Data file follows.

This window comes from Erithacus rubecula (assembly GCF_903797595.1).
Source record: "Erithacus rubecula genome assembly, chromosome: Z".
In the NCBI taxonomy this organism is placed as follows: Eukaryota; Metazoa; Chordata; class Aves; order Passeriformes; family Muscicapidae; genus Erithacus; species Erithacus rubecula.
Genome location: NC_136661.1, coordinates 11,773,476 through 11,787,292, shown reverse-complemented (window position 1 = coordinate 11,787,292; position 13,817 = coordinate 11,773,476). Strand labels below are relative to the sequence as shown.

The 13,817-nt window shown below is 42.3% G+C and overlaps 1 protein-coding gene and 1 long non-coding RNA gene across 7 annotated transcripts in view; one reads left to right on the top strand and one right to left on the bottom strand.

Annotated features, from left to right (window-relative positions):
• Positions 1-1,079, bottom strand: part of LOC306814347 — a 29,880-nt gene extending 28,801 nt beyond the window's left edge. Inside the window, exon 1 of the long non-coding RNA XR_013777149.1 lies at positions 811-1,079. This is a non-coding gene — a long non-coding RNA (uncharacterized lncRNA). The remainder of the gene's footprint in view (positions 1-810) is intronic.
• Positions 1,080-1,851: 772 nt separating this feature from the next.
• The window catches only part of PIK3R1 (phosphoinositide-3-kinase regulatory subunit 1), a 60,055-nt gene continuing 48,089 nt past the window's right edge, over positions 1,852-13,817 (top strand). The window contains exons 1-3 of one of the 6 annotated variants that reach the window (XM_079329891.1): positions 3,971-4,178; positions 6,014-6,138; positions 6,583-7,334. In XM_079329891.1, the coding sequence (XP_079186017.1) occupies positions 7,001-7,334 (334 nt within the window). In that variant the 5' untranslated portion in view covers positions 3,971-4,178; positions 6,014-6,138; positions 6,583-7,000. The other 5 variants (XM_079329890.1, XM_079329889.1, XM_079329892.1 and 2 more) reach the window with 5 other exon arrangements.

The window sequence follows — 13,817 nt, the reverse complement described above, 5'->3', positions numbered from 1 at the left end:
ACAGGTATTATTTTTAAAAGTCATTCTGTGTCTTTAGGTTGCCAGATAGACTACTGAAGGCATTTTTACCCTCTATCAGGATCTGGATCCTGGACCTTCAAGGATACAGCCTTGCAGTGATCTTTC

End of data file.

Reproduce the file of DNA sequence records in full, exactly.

This window comes from Erithacus rubecula (assembly GCF_903797595.1).
Source record: "Erithacus rubecula genome assembly, chromosome: Z".
In the NCBI taxonomy this organism is placed as follows: Eukaryota; Metazoa; Chordata; class Aves; order Passeriformes; family Muscicapidae; genus Erithacus; species Erithacus rubecula.
Genome location: NC_136661.1, coordinates 11,773,476 through 11,787,292, shown reverse-complemented (window position 1 = coordinate 11,787,292; position 13,817 = coordinate 11,773,476). Strand labels below are relative to the sequence as shown.

The 13,817-nt window shown below is 42.3% G+C and overlaps 1 protein-coding gene and 1 long non-coding RNA gene across 7 annotated transcripts in view; one reads left to right on the top strand and one right to left on the bottom strand.

Annotated features, from left to right (window-relative positions):
• Positions 1-1,079, bottom strand: part of LOC306814347 — a 29,880-nt gene extending 28,801 nt beyond the window's left edge. Inside the window, exon 1 of the long non-coding RNA XR_013777149.1 lies at positions 811-1,079. This is a non-coding gene — a long non-coding RNA (uncharacterized lncRNA). The remainder of the gene's footprint in view (positions 1-810) is intronic.
• Positions 1,080-1,851: 772 nt separating this feature from the next.
• The window catches only part of PIK3R1 (phosphoinositide-3-kinase regulatory subunit 1), a 60,055-nt gene continuing 48,089 nt past the window's right edge, over positions 1,852-13,817 (top strand). The window contains exons 1-3 of one of the 6 annotated variants that reach the window (XM_079329891.1): positions 3,971-4,178; positions 6,014-6,138; positions 6,583-7,334. In XM_079329891.1, the coding sequence (XP_079186017.1) occupies positions 7,001-7,334 (334 nt within the window). In that variant the 5' untranslated portion in view covers positions 3,971-4,178; positions 6,014-6,138; positions 6,583-7,000. The other 5 variants (XM_079329890.1, XM_079329889.1, XM_079329892.1 and 2 more) reach the window with 5 other exon arrangements.

The window sequence follows — 13,817 nt, the reverse complement described above, 5'->3', positions numbered from 1 at the left end:
ACAGGTATTATTTTTAAAAGTCATTCTGTGTCTTTAGGTTGCCAGATAGACTACTGAAGGCATTTTTACCCTCTATCAGGATCTGGATCCTGGACCTTCAAGGATACAGCCTTGCAGTGATCTTTC